Commentary: What March Madness can teach you about financial planning
The buzzer beaters. The Cinderella stories. The great individual performances and the fantastic team efforts. The thrill of winning your office pool. In short: It's March Madness. If you're like millions of other Americans, you've been glued to t...
The buzzer beaters. The Cinderella stories. The great individual performances and the fantastic team efforts.
The thrill of winning your office pool. In short: It's March Madness. If you're like millions of other Americans, you've been glued to the television-or the computer in your office-the past couple of weeks feasting on college basketball.
As we prepare to learn which four schools will punch their tickets to Arizona for the Final Four this weekend, it got us reflecting on the myriad of similarities between this great tournament and the art of financial planning. With that in mind, here are the three lessons you can learn while enjoying the thrills of March Madness.
No one can predict what's going to happen during the tournament
After the bracket is initially released, countless analysts offered their predictions as to how the tournament will unfold. Yet no matter how much or how little of a college basketball expert you may be, it's practically impossible for anyone to predict the tournament with complete accuracy.
The same holds true when investing. There are a lot of analysts who will try to make short-term predictions about the stock market, but ultimately these predictions are guesses. They may be well-educated guesses, but they're guesses nonetheless. The reason is that the markets are inherently unpredictable over the short term. That's why when you invest in more volatile assets like stocks, your time horizon should be long enough where you can ride out any unpredicted short-term volatility.
Upsets happen, but good teams tend to reach the Final Four
Following up on our first lesson, the reason that no one can really predict what's going to happen in the tournament is that upsets-sometimes remarkably stunning upsets-happen all the time. Think back over the past several years, and you can remember 14- and 15-seeds pulling off stunning upsets over some of the goliaths of college basketball. Yet if you look at champion teams since 1985, 60 percent have been 1-seeds and 88 percent of champions have been a 1-, 2- or 3-seed.
In other words, there's usually quite a bit of volatility early in the tournament, but over the long-term, the better teams win. When thinking about investing, there may be rocky periods in the short term, but over the long term, we believe that diversified portfolios are likely to win out by providing you greater risk-adjusted returns than non-diversified portfolios. That said, being diversified doesn't guarantee you'll see gains in a given year, just as predicting a top seed doesn't mean you'll win your office pool in a given year, but it can increase the chances of success.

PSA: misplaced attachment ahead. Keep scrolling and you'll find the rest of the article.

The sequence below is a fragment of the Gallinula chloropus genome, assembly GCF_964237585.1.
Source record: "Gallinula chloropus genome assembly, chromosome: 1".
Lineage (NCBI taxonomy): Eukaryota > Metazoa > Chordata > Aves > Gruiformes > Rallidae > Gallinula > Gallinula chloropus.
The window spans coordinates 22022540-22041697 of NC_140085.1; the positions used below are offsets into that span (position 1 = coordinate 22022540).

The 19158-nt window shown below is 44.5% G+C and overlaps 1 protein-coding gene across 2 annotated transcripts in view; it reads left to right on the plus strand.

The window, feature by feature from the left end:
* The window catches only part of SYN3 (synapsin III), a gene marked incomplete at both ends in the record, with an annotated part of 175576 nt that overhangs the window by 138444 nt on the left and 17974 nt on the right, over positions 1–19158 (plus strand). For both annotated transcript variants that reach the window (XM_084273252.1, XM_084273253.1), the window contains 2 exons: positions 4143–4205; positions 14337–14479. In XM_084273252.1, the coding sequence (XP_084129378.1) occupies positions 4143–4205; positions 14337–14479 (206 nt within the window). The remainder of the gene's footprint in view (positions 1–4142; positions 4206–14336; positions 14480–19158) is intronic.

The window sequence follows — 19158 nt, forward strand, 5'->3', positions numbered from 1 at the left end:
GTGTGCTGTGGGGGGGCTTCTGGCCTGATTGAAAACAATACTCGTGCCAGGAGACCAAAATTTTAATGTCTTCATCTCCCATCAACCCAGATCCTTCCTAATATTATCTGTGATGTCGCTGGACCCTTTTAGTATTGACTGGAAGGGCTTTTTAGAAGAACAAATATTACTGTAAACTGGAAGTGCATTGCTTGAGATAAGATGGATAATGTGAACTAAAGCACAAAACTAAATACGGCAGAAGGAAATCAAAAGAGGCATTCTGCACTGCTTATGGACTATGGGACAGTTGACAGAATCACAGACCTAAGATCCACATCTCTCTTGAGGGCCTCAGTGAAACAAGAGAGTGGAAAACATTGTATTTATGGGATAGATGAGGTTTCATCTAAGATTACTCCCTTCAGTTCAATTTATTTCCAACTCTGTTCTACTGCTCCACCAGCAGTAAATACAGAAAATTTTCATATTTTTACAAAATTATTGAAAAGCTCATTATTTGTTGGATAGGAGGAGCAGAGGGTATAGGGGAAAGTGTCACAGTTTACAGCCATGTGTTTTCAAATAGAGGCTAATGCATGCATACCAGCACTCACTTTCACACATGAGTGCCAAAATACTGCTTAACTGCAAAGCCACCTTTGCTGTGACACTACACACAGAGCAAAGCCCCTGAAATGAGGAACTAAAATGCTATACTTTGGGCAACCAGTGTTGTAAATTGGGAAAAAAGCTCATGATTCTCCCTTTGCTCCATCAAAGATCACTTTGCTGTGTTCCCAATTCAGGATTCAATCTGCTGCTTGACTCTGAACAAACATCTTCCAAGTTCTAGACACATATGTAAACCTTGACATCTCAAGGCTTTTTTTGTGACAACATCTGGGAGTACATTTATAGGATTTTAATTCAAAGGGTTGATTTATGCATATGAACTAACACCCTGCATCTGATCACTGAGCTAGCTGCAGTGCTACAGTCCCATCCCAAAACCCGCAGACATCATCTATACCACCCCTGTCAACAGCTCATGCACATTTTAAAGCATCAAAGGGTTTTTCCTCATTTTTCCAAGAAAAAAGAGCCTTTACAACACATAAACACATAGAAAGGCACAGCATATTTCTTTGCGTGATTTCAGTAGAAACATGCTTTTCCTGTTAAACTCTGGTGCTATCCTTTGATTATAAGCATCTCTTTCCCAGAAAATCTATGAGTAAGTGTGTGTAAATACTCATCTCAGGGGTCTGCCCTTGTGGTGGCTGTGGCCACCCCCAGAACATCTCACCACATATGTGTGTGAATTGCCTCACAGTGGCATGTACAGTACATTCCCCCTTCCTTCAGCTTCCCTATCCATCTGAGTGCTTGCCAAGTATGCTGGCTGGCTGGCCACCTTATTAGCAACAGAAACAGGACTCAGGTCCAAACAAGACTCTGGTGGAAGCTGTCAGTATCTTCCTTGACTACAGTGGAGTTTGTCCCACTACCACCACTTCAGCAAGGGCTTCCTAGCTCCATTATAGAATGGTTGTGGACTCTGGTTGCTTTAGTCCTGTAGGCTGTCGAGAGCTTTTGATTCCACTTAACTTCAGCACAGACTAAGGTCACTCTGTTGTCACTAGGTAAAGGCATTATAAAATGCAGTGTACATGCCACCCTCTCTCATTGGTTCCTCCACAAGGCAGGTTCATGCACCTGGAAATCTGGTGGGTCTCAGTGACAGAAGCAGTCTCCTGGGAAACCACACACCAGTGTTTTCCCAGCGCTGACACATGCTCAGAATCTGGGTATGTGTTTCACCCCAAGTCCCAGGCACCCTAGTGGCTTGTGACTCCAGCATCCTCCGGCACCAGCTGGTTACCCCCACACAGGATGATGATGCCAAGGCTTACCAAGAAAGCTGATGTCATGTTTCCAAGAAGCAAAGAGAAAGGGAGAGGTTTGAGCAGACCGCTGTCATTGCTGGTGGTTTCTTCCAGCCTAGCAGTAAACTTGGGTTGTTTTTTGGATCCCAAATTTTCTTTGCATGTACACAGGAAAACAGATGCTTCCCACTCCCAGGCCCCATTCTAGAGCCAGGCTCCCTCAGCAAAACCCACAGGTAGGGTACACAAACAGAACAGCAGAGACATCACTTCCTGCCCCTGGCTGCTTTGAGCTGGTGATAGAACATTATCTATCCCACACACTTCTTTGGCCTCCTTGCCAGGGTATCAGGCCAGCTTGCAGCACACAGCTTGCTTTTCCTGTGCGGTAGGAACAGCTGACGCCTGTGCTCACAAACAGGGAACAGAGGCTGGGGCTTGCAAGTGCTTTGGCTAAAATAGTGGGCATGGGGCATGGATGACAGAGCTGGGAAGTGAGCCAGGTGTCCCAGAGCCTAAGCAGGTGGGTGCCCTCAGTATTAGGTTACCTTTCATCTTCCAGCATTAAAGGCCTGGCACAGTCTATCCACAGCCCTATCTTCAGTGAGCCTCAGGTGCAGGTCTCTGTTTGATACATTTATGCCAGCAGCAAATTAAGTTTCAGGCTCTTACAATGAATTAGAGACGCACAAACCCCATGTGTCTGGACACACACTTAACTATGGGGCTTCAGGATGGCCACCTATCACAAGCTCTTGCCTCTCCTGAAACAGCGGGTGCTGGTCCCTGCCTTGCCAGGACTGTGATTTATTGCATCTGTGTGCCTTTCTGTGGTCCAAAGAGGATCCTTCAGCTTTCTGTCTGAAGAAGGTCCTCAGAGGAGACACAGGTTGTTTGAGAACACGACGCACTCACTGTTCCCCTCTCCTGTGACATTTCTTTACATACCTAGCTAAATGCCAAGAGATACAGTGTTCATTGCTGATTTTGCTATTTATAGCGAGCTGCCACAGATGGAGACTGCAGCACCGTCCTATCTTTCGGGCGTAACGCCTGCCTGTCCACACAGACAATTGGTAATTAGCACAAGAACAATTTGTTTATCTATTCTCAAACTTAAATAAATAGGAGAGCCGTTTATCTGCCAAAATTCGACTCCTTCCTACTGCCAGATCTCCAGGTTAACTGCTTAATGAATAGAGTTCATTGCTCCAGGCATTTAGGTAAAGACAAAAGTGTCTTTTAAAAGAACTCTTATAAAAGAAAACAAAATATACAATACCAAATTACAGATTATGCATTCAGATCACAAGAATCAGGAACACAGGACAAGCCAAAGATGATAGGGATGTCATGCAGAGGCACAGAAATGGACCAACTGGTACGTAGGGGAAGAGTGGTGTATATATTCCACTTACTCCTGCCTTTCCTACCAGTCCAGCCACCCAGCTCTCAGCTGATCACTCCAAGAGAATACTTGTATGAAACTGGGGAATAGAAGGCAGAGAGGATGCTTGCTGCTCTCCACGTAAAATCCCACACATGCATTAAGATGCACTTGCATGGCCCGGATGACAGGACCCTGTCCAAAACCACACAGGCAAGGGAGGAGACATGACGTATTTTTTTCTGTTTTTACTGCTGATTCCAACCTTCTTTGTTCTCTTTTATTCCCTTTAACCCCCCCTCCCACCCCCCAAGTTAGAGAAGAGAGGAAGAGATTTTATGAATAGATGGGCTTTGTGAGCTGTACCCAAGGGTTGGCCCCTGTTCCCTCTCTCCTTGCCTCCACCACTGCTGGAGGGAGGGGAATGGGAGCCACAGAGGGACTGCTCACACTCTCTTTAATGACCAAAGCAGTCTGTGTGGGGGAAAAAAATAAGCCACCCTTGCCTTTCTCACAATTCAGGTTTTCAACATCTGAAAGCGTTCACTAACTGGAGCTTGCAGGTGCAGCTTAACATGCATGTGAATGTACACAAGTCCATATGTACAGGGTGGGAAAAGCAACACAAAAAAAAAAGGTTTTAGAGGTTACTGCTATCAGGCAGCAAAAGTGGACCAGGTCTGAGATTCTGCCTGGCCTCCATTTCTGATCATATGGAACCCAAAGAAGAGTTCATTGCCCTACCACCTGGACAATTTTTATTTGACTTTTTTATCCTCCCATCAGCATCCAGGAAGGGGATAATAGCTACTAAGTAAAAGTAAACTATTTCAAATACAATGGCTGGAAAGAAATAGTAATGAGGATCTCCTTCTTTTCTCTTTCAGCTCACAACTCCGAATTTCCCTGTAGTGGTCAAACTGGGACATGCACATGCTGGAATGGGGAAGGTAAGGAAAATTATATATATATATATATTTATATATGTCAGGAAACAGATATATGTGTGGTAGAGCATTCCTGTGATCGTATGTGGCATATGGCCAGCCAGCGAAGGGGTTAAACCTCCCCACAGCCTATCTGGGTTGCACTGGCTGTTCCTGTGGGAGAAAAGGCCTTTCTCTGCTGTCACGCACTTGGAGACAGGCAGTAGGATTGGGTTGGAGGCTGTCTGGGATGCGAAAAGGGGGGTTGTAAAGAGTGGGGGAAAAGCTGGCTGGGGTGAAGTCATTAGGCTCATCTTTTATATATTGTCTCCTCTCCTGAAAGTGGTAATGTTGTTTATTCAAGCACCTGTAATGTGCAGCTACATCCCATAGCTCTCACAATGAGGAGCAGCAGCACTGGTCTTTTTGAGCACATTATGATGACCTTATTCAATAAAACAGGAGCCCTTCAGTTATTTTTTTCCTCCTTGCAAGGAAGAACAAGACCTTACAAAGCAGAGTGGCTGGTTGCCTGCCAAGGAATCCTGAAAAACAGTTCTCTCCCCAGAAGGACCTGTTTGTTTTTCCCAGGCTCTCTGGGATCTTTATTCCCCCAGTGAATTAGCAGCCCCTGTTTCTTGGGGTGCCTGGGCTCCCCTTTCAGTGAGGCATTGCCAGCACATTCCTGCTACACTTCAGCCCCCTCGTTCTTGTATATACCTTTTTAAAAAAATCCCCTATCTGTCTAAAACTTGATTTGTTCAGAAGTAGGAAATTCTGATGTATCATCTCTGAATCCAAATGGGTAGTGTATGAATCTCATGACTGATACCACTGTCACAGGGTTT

Winning teams usually need to be good at doing everything
The best college basketball teams generally don't excel at only one facet of the game. After all, if they put all of their eggs into one basket, and they performed poorly at that one facet of the game, their dreams of a Final Four run likely wouldn't come to fruition.
Instead, the successful teams-and successful investors-tend to do well at everything. Good teams are able to make 3-points, a riskier shot that provides more points, just like investing in stocks. Good teams likely play good defense, which relates to having enough cash and cash equivalents in an emergency fund. Finally, good teams probably have good free throw shooters providing a steady source of scoring, which relates to having some bonds and other fixed income instruments that can provide a reliable stream of income.
And when you watch a team that's committing a lot of turnovers, it can result in trouble on the court. Similarly, if you're committing turnovers in your financial plan by ignoring tax planning, lacking a diversified portfolio or going without an estate plan, you're unnecessarily handicapping yourself.
It's been said that the odds of a perfect March Madness bracket is 1 in 9.2 quintillion. Fortunately, the odds of financial success are significantly better when paired with a comprehensive financial plan. Reflecting on these lessons and working with a good financial advisor to implement your plan is, we think, a slam dunk decision. The opinions voiced in this material are for general information only and are not intended to provide specific advice or recommendations for any individual.
Bruce Helmer and Peg Webb are financial advisers at Wealth Enhancement Group and co-hosts of "Your Money" on KLKS 100.1 FM on Sunday mornings. Email Bruce and Peg at email@example.com . Securities offered through LPL Financial, member FINRA/SIPC. Advisory services offered through Wealth Enhancement Advisory Services LLC, a registered investment adviser. Wealth Enhancement Group and Wealth Enhancement Advisory Services are separate entities from LPL Financial.